When I visited with Mike in August, the shelter was over capacity in dogs. Doing low cost adoptions is a commonly practiced model throughout the industry. “We don’t want to believe the worst in people, they are the fringe humans,” he stated. There is no data found to show the price of the adoption affects the value we place on our animals.” Low cost adoptions will be implemented whenever necessary.
He believes as a county we all must come together, to work together so that the animals that come into the shelter’s care are safe. He wants OCAC to be a community resource for people to come to before they need to give up their pet. As a past commissioner on the Austin Animal Advisory Commission, he knows the benefit of collaboration and partnership with nonprofits, volunteers and the public. The Austin commission meetings are open to the public, videotaped and are accessible from their website. Last month Austin reported a “live release” of 99%. He recognizes some shelters do not reach out to their communities for fear of being criticized. But if the shelter is transparent and does reach out to the community for help, it will be more successful. He has performed a lot of research and promised to discuss the structure and model for a committee/group in Orange County with me in the future. As a county, he will stop at nothing to have our “save rates” be at 90% and higher, but community partnership is needed.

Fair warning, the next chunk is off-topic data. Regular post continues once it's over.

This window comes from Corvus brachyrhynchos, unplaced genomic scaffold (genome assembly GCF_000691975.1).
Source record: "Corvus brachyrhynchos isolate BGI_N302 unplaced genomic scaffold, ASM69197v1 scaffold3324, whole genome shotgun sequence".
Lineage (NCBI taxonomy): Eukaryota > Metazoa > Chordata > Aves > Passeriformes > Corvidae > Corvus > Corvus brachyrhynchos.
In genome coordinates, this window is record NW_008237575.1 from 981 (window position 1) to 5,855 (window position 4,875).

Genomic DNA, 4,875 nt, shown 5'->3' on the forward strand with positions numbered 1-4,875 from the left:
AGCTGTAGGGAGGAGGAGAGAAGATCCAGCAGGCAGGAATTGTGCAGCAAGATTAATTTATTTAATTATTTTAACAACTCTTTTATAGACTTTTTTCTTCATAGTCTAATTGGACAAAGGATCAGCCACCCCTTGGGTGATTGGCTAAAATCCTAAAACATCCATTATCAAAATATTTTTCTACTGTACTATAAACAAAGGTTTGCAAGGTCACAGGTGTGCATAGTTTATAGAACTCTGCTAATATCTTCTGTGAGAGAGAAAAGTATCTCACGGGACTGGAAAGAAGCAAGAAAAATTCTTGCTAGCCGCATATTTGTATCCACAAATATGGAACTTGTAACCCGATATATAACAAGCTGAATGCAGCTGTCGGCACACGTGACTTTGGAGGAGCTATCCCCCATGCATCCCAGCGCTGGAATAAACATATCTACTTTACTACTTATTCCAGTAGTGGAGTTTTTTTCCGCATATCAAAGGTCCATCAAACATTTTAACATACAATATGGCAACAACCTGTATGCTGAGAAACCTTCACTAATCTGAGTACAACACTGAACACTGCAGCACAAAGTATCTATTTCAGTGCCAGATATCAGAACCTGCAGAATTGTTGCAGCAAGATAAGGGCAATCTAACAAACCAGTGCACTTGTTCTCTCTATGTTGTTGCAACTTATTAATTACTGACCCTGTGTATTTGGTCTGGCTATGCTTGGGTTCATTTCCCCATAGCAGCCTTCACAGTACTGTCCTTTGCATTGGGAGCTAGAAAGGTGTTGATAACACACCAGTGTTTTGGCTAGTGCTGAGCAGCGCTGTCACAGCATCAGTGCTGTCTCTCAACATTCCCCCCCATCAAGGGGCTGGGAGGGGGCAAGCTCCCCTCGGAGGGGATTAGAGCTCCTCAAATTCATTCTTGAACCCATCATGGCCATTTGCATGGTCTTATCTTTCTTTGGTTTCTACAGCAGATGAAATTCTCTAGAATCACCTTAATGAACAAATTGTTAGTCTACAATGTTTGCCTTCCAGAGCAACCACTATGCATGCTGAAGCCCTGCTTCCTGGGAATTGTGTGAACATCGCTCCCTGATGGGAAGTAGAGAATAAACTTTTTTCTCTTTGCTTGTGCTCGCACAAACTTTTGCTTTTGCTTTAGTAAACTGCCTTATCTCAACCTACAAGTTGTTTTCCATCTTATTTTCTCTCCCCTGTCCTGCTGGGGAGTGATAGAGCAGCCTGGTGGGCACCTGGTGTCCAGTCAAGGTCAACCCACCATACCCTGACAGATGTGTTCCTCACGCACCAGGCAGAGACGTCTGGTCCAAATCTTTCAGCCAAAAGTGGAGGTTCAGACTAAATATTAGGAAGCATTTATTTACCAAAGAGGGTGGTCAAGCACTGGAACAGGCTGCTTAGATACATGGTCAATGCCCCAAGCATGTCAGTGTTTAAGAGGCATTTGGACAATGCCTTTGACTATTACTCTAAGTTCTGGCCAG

My final question to Director Kaviani was how he prevents himself from becoming desensitized. He stated he still feels heartache and experiences a visceral reaction to heartbreaking occurrences, but if he didn’t he would feel there is something wrong. He does not want to become numb. In order to do his job, he compartmentalizes and has developed somewhat of a thick skin. Each loss of life motivates him to find the reason and prevent an animal from losing his/her life for the same reason or way. His family, including his pets, gives him great comfort and remind him to have balance in his life. Finally, taking time to be by the sea, gives him great respite.
I perceive our new shelter director to be a compassionate and knowledgeable man. He stated the shelter management, staff, volunteers and the OC Board of Supervisors have all been welcoming. I believe we can expect a paradigm shift in Orange county on how we can save more animal lives rather than spend taxpayer money to euthanize them.
Up to now, California is number 2 in where the most animals are dying and the county shelter took in 4752 kittens last year. As it has turned out, “stars aligned” when Best Friends Animal Society presented a $100,000 grant to the Orange County Animal Shelter on Saturday September 15, 2018 for their foster kitten program. You may view the celebration and presentation of the grant here.
If you wish to pledge to be a part of the new “match maker” program, please contact Director Kaviani at: [email protected] or foster kitten program at: [email protected] Check the shelter’s website for the latest news, announcements and adoptable pets.
Rose Tingle is an animal rights advocate and longtime Orange County resident.